The retailer Kaufland has announced they are setting up stores in the Australian market. Please help me understand the retailer Kaufland and their likely success in Australia by providing a company analysis of their model, performance and competi...

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The retailer Kaufland has announced they are setting up stores in the Australian market. Please help me understand the retailer Kaufland and their likely success in Australia by providing a company analysis of their model, performance and competitors.

Hello, and thank you for your request for a company analysis of Kaufland's model, performance, and competitors, specifically with respect to their recent announcement of expansion into the Australian market. The short version is that Kaufland is a Germany-based hypermarket, currently operating as a "one-shop discount shop" in seven Eastern European countries, boasting revenues of €21.1 billion in 2016. In comparing Kaufland with the competitors you identified, Lidl and Aldi, our findings revealed that Kaufland and Lidl are "sister companies" operated by the German conglomerate, Schwarz Group. For this brief, we compared Kaufland to Aldi, as Kaufland and Lidl are not direct competitors by virtue of being operated by the same parent company. Factors potentially affecting Kaufland's expansion into Australia, compared with Aldi's existing operations, indicated three issues should be considered: Aldi's proven business model in Australia, the likelihood of Kaufland securing lower operating costs in suburban locations, and the possibility of Kaufland disrupting the existing grocery market with enhanced product offerings and larger retail spaces. Below you will find a deep dive of our findings.


In order to provide a company analysis of Kaufland, my colleagues and I first reviewed Kaufland's corporate website to determine the history of the company, its mission and values, and other critical information pertinent to evaluating its overall business model and strategy. Next, we identified countries into which Kaufland has expanded, and we conducted a press search to identify any recent announcements of Kaufland's intention to expand into additional markets. We then attempted to determine if store models are identical in each market. While we were able to identify certain key characteristics of all Kaufland store models, we could not definitively conclude that all Kaufland stores are structured identically. We then gathered information specific to Kaufland's expansion into Australia.

While conducting research on other global supermarket operators, specifically Lidl and Aldi, per your request, our findings revealed that Lidl is the "sister company" of Kaufland and operates with an entirely different business model. On the other hand, Aldi is considered a competitor of Kaufland, but there are still significant differences in business models and strategies. In this brief, we have provided a comparison of each company's products, prices, logistics, geographical locations, market entry factors, and projected success, particularly in Australia. My colleagues and I reviewed corporate websites, industry reports and databases, and trusted media sites to obtain information for this brief, which is detailed below.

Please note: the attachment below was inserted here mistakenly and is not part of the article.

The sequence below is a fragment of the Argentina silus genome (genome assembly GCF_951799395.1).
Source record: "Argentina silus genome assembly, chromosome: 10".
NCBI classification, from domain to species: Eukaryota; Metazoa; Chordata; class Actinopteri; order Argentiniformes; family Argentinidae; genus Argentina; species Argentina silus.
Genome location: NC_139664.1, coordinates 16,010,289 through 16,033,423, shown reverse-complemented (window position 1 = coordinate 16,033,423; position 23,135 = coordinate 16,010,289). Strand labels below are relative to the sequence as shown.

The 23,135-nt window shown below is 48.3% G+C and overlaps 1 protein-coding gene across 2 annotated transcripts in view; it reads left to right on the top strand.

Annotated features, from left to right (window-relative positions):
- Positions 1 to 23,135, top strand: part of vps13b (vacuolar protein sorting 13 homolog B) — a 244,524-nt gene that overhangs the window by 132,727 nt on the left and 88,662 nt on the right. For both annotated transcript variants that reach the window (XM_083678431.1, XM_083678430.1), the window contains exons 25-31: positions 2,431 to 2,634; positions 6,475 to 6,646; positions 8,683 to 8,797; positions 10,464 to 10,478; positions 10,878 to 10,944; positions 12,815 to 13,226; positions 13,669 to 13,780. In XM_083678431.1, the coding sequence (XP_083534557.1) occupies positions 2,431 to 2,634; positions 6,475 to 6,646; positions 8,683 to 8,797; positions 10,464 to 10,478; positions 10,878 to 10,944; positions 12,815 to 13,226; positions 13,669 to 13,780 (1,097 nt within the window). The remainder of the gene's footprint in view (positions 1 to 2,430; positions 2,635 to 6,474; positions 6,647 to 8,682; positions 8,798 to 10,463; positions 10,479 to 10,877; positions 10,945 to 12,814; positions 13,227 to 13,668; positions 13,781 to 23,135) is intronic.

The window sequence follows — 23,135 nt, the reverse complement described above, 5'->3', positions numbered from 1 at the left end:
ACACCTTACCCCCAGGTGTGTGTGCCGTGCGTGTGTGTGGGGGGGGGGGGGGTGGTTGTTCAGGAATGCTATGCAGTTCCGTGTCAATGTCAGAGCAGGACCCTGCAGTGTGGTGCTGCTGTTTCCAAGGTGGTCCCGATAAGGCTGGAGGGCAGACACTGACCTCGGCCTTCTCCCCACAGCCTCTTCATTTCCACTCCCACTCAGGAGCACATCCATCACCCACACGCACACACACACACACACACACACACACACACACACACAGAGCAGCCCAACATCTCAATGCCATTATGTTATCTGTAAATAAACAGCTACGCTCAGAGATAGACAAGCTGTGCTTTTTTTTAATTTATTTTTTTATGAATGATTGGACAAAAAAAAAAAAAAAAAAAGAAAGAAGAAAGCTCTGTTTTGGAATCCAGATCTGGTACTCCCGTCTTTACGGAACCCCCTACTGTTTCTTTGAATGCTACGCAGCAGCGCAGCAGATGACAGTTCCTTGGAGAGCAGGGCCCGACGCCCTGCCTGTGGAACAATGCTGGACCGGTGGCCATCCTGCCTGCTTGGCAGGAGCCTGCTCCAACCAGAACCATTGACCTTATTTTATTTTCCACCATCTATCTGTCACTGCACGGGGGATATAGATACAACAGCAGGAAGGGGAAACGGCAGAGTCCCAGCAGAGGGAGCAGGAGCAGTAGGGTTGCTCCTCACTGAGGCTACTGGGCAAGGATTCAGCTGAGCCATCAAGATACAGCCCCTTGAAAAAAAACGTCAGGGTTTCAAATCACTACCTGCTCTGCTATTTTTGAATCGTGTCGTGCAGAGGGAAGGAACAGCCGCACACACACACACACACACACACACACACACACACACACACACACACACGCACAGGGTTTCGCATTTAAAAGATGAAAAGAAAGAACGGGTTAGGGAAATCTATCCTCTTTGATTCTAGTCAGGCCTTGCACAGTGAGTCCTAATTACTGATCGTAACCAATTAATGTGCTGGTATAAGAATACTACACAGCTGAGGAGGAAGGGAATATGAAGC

Media reports traditionally track the opening of the first Kaufland store to Neckarsulm, Germany in 1984. However, Kaufland's corporate history is substantially older and more complex. In 1934, the prominent German fruit seller, Josef Schwarz, expanded his business into wholesale retail, and he merged his company with A. Lidl's business, initiating the formation of Lidl & Schwarz KG. This company, which specialized in tropical fruits, colonial goods, and general merchandise, was substantially impacted by World War II, but it had recovered enough by 1960 to launch its first wholesale store, Handels & Fruchthof GmbH.

In 1984, the company's first "hypermarket," Kaufland, was established in Neckarsulm, Germany. With the fall of the Berlin Wall, expansion of Kaufland stores in Eastern Germany increased in the 1990s, and in 1998, Kaufland expanded to the Czech Republic. By 2006, Kaufland was operating hypermarkets in five additional countries: Poland, Slovakia, Romania, Bulgaria, and Croatia.

The Schwarz Group continues to operate Kaufland as well as Kaufland's "sister company," Lidl, which is classified as a "discount supermarket." By 2011, Kaufland had opened over 1,000 stores internationally. Currently, the Schwarz Group also operates approximately 9,000 Lidl stores globally, and Lidl and Kaufland remain firmly linked to the present date.

Kaufland's business model and strategy

Classified as a hypermarket and billing itself as a "massive one-stop discount shop," Kaufland stocks approximately 60,000 stock keeping units (SKUs) and boasts its own organic grocery line, K-Bio, as well as its official store brand, K-Classic. There are over 1,230 stores in Europe, with over 130,000 employees. In 2016, Kaufland stores averaged €20.14 million in sales per store. Kaufland's product offerings draw comparisons to Costco (minus the required membership) and Kmart, as Kaufland sells "everything from ladders to kettles, modems to smartphones."


Unlike its sister company, Lidl, Kaufland is a discount retailer of name-brand apparel and household goods, albeit with a substantial and increasing emphasis on fresh food items. It is estimated that 80% of Kaufland's product offerings are groceries, with the remaining 20% of items devoted to apparel and general merchandise. Kaufland's marketing strategy relies heavily on its digital presence, devoting substantial resources to holiday advertising. Kaufland's stores, regardless of location, are consistently enormous, in many cases boasting 20,000 square meters of space.

Although we could not definitively determine if store models are the same in each market, we did identify some characteristics of Kaufland stores that are consistent between markets. First, Kaufland utilizes an "everyday low pricing" scheme for its products. Second, Kaufland is working to extend its private label range with premium product lines. Third, and as will be discussed in greater detail below, Kaufland is devoting significant resources to revamping and modernizing existing stores. Finally, and linked with the third point, there is an overall trend towards improving digital and ecommerce capabilities, which were initiated in Germany and are planned for expansion throughout all its European stores.